Join Idaho’s blue wave!

Welcome! You are on this page because you know change is needed.
But…. it’s not a job to tackle alone. Join a team that shares your vision of a better America.

We need folks who can talk, write & represent our goals.

We need canvassers who’ll get out the vote, precinct captains, and candidates for office to have a better future for Canyon County!  (More below the form.)

Please sign up below!  Tell us how you’d like to help for a better 2020! 

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Canvassers (200 would be great)

This is where elections are won!
Sign up and we notify you of times and places you can help.
You get a list (walking or phoning), a suggested script, and an EXPERIENCED PARTNER.
If you can help 3-4 hours a week or a month, you can make a difference!
(Sign up on the volunteer form!)

Precinct captains (64)
A precinct is the geographical area that shares a polling place. Canyon County has 64 precincts. (Enter your address on this site and then check upper right for “precinct.” 26-11 means precinct 26 of district 11.)
Captains network with the Dem voters in their precinct and help orient volunteers. Digital handbook available.

File for the office of captain at the Elections Office (Chicago and 11th Ave, Caldwell) the first two weeks of March. Dems from your precinct will vote May 19.
Captains typically spend 10-30 hours a month on party business.
Contact Rex Hanson or these district chairs; 10-Toni Ferro; 11-Roger Heinbach ; 12-Rory Hillis; or 13-Dick Aiani .

Scroll down to see more information on precinct captains.

State Convention delegates (39)
After the March 10 presidential primary, Dem candidates getting over 15 percent of the vote are assigned a number of Canyon County’s 39 delegates.
At 1:30 p.m. Saturday, April 4, Dems from each county will caucus by candidate to elect delegates to the State Convention. Each will receive an instruction packet in May.
The convention is in Boise on Saturday, June 4, and there is no charge to attend. Meals on site, however, typically are fundraisers costing $25 to $35. (You may eat elsewhere.)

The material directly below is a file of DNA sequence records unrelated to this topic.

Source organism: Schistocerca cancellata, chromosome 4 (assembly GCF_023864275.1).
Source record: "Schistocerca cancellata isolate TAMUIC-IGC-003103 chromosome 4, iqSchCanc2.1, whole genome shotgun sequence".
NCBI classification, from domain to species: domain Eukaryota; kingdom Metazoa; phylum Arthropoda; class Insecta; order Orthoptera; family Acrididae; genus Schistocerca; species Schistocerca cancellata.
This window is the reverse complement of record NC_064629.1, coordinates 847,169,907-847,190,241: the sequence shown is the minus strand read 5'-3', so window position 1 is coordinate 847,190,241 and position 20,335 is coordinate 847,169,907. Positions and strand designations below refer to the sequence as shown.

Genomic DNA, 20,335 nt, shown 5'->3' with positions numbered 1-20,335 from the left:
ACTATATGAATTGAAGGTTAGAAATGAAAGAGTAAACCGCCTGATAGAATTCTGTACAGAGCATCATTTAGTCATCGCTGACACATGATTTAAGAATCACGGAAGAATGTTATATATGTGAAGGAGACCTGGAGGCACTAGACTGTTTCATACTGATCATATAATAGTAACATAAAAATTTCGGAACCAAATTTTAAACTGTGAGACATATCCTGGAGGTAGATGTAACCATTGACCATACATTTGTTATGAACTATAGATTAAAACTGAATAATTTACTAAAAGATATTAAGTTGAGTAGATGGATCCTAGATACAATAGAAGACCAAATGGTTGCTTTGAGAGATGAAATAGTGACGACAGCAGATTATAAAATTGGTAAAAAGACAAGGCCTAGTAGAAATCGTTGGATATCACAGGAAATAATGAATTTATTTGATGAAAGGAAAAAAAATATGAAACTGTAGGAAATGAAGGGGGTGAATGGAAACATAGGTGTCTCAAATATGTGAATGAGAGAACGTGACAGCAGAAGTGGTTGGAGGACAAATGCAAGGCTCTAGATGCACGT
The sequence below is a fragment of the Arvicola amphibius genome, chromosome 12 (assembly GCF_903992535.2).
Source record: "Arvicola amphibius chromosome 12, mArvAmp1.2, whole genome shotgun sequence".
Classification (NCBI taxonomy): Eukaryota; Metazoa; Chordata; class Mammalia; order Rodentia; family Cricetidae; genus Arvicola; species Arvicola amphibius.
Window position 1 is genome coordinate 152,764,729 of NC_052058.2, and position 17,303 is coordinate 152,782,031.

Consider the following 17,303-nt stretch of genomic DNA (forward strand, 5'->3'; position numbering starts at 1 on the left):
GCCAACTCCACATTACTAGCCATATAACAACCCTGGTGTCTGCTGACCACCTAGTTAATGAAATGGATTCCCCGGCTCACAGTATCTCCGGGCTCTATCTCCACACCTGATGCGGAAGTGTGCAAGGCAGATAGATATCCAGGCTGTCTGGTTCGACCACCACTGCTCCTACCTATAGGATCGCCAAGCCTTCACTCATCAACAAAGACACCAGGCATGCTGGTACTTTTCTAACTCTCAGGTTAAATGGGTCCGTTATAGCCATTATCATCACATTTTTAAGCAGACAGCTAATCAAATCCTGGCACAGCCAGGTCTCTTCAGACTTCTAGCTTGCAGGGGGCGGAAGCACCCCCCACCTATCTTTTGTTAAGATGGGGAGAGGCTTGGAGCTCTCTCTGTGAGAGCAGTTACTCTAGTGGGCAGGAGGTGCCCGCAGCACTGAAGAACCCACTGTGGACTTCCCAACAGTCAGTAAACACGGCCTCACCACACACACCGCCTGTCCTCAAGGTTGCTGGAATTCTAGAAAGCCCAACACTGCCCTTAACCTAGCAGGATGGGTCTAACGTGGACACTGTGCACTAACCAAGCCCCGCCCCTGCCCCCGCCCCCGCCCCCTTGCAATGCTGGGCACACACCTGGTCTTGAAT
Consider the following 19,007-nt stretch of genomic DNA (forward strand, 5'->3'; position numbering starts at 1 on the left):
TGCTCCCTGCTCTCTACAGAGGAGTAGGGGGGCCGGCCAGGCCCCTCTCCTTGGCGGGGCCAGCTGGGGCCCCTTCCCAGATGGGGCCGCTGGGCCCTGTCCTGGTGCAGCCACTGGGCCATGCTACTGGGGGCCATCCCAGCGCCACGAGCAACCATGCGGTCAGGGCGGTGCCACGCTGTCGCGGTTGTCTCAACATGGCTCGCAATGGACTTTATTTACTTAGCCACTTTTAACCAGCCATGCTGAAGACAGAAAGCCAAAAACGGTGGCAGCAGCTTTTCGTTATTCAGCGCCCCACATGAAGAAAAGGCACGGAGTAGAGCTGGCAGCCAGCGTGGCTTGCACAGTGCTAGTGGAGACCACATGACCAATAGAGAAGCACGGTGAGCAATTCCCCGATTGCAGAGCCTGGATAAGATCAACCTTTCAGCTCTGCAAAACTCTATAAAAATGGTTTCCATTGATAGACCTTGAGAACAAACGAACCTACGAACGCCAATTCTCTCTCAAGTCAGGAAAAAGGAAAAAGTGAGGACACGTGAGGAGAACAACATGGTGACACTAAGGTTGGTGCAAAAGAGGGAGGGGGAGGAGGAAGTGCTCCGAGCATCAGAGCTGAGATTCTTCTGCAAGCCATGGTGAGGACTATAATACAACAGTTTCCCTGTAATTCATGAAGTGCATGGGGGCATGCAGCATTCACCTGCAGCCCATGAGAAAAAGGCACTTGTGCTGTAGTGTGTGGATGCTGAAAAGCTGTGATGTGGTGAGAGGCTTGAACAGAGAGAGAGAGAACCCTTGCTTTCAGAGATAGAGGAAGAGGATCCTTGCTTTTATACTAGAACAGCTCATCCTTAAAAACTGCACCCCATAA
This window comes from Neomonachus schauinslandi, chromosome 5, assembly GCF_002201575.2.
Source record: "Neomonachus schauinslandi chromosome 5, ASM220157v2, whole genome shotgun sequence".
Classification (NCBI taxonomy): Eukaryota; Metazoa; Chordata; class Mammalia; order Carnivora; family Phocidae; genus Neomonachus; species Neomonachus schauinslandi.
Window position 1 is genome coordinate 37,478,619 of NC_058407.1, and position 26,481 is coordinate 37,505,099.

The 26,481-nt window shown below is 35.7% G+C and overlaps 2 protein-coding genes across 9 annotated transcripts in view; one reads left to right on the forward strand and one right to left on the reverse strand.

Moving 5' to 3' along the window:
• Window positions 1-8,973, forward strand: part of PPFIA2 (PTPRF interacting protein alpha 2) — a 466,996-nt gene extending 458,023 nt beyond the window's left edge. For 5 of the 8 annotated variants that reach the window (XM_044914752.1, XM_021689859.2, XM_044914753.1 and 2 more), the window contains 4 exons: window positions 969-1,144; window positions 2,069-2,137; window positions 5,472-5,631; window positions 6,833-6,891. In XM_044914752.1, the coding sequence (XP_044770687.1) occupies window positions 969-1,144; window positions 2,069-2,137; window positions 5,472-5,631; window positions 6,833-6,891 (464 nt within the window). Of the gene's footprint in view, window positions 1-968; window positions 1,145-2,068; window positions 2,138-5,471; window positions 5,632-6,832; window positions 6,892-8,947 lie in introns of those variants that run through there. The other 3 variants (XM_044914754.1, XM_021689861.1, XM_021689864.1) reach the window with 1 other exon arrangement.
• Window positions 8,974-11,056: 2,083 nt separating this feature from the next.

These delegates get to meet with Democrats around the state, including many Congressional and legislative candidates. They elect Idaho’s delegates to the National Convention.
Show up at the caucus. Submit any questions to

Legislative candidates (12+)
Canyon County contains a portion of legislative district 9 and all of districts 10, 11, 12, 13. Each district will elect a senator and two representatives in November
Candidates must file with the Idaho Secretary of State’s office during the first two weeks in March to be included on the general primary ballot (May 19).
A candidate’s main goal is to see that every potential supporter is contacted five times during the campaign. They must also define a message, raise funds, and recruit and supervise a core staff.
Books, check lists, and mentors are available. This job will expand to include every hour one can devote to it.
Contact your district chair (see above pictures), your State Committeeman or Committeewoman, and the Idaho Democratic Party.

Responsibilities of a Precinct Captain

The goal of the Democratic Party is to win elections. Regardless of what level of the organization you are involved in you need to repeatedly ask yourself one question, “Is what I’m doing going to help elect more Democrats?” In many communities communication at the grassroots level makes all the difference.

Precinct captains have certain duties that the party depends on them to perform.

  •  Attend legislative district and/or county central committee meetings.
  •  Elect county and legislative district leadership during the re-organization meeting.
  •  Nominate a replacement if any Democratic elected official should resign in your area.
  •  Contact the people in your neighborhood at least once a year.
  •  Volunteer for the Get Out The Vote effort prior to elections. 

Effective Precinct Organizers

Know their neighbors: Get acquainted with the people in your precinct. Make sure you know homebound citizens or people in the military who need to vote by mail. Make an effort to welcome all newcomers with a personal visit or note and, if they are Democrats, inform them how they can register to vote. Get young people who will be 18 years old before Election Day registered to vote.

Know their precinct: Your state party or legislative district organization can help you obtain information about your precinct. Get a map of the area and study it. Know the boundaries, the number of houses, apartments, churches, businesses, schools and the location of your polling place. Get to know the economic makeup, number of union members, veterans, students of voting age, total Democratic population, ethnicities represented, and voting history of your precinct.

Know local issues: Read your local paper to learn about major concerns of your county, district and precinct. Know the hot button issues in your community and how the people in your precinct feel about them. Learn about important state issues. Familiarize yourself with Democratic Party values and talking points.

Know where to find answers: You don’t have to have all the answers you just need to know who you can call to find them. Call your county or legislative chair if you need help. 


A large part of being an effective precinct organizer requires working with others to walk or phone voters. The following list of items may be obtained from your county or legislative leaders.

• Precinct map.

• Voter registration forms.

• Absentee voter forms.

• Party Affiliation forms.

• Extra copies of literature about Democratic elected officials and candidates in your voting district.

•Walking or calling lists of voters in your precinct from Votebuilder.

• Clipboard and pen.

• A sense of humor!